Get soundly replaces ifoundasound and works with online libraries like

freesound.org , but Soundly can also index all

your local sound effects, see getsoundly.com

Apple iTunes (Win/Mac) Free – can be shoe-horned to include search and

metadata functions.


Simpler Metadata Editing Apps

Digital Confidence’s MetadataTouch (Win) $60 $80 –


TwistedWave (Mac) $80 – twistedwave.com/mac.html

Sound Devices Wave Agent (Win/Mac) Free with registration –


BWF MetaEdit (Win/Mac) – (free) bwfmetaedit.sourceforge.net

Splat Sound FX Database (Win) – (free) gersic.com/splat/

Limit Point Software’s Commenteer (Mac) –


(Or purchase from the Apple App Store – $20)

Read-Only Metadata Apps

Snapper $79 – is like a quick look tool for Macs:


but could be used in conjunction with Commenteer and the Finder to

classify and find files.

Other Apps not in the Review Article

Sonicwire Mutant (Win/Mac) – Free Version sonicwire.com/mutant

SoundLib (Win/Mac) – $15 http://www.rootsolutions.de/soundlib/index.htm

FindSounds Palette (Win) – Various Versions $20+


RyAudio Sample Librarian (Win) – 40€ http://www.ryaudio.com/

74mph Solutions WavSniper (Win) – $49.95


Revel Breezer (Win) – Free Express Edition / Home Edition 14.90€ /

Professional Edition 49.90€ http://www.revel-software.it/

Rapid Evolution (Win) http://www.mixshare.com/re3preview.html

– helps find key & bpm information

MusicBee (Win) getmusicbee.com/

– audio player with many customizable fields. (Free or donate.)

Make Your Own

Filemaker Pro (Mac) – a general database creation program. ($329 USD)

View its “Content Management” starter tool on this page:


OpenOffice (Multi-platform) – Free. Use the database design feature

“Base” to create your own database:


Research Apps

Psychology researchers:

PRAAT – can perform various kinds of signal analysis and allow you to

annotate various points in a file using the “Text Grid” feature.


Education or Linguistic researchers, or anyone wanting to annotate video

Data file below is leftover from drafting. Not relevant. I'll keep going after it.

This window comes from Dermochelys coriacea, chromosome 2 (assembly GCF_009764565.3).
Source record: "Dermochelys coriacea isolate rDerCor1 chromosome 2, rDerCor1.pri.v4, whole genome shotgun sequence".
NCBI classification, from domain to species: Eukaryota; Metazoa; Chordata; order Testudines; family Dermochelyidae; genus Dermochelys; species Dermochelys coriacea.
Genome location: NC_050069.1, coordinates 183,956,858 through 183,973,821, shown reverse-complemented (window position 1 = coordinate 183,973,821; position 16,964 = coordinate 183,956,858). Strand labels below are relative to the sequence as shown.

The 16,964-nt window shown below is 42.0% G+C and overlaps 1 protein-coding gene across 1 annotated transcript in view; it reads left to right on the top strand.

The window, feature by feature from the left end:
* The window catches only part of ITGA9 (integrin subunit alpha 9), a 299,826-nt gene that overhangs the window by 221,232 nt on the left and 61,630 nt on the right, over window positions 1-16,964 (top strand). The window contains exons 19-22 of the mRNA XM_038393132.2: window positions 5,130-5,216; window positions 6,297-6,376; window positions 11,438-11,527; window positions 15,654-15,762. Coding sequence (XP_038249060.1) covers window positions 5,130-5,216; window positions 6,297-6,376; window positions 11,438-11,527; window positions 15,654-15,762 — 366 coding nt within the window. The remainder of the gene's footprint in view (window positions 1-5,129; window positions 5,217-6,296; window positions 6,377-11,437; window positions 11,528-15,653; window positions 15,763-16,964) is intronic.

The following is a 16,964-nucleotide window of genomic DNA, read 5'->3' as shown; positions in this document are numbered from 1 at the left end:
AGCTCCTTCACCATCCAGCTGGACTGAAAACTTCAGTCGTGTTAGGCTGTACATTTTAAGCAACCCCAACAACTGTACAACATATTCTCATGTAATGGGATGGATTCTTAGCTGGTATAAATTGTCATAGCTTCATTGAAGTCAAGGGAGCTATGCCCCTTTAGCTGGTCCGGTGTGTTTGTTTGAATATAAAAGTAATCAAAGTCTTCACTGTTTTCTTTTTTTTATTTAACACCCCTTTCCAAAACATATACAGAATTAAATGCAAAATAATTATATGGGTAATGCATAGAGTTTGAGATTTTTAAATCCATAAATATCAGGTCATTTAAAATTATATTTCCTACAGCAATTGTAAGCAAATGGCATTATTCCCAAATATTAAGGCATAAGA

or audio recordings, or do qualitative research:

NVIVO – Expensive but comprehensive. http://www.qsrinternational.com/product

Atlas TI – Also expensive but comprehensive. atlasti.com

Sonic Annotator is a batch tool for feature extraction and annotation of

audio files using Vamp plugins. vamp-plugins.org/sonic-annotator/

can work in association with:

Sonic Visualiser is an application for viewing and analysing the

contents of music audio files. http://www.sonicvisualiser.org

EAnalysis – is a similar program by Pierre Couprie.


For the many and varied Music Information Retrieval (MIR) applications,

see the “analysis” entries in lists like:


Two notables are:

Marsyas (Music Analysis, Retrieval and Synthesis for Audio Signals), and

MIR Toolbox – Functions written in Matlab dedicated to the extraction of

musical features from audio files.

Dr David Hirst

Jul 2016


Associate Professor David Hirst, PhD

Honorary Principal Fellow

Melbourne Conservatorium of Music

The University of Melbourne

Building 141, Gate 12, Royal Parade,

Parkville, Victoria 3010 Australia

Ph: 0413 325 001

Email: d.hirst@unimelb.edu.au d.hirst@unimelb.edu.au>

Compositions and research: davidhirstmusic.wordpress.com/about/

/The Faculty of VCA and MCM respectfully acknowledges the Boonwurung and

Wurundjeri people of the Eastern Kulin nation./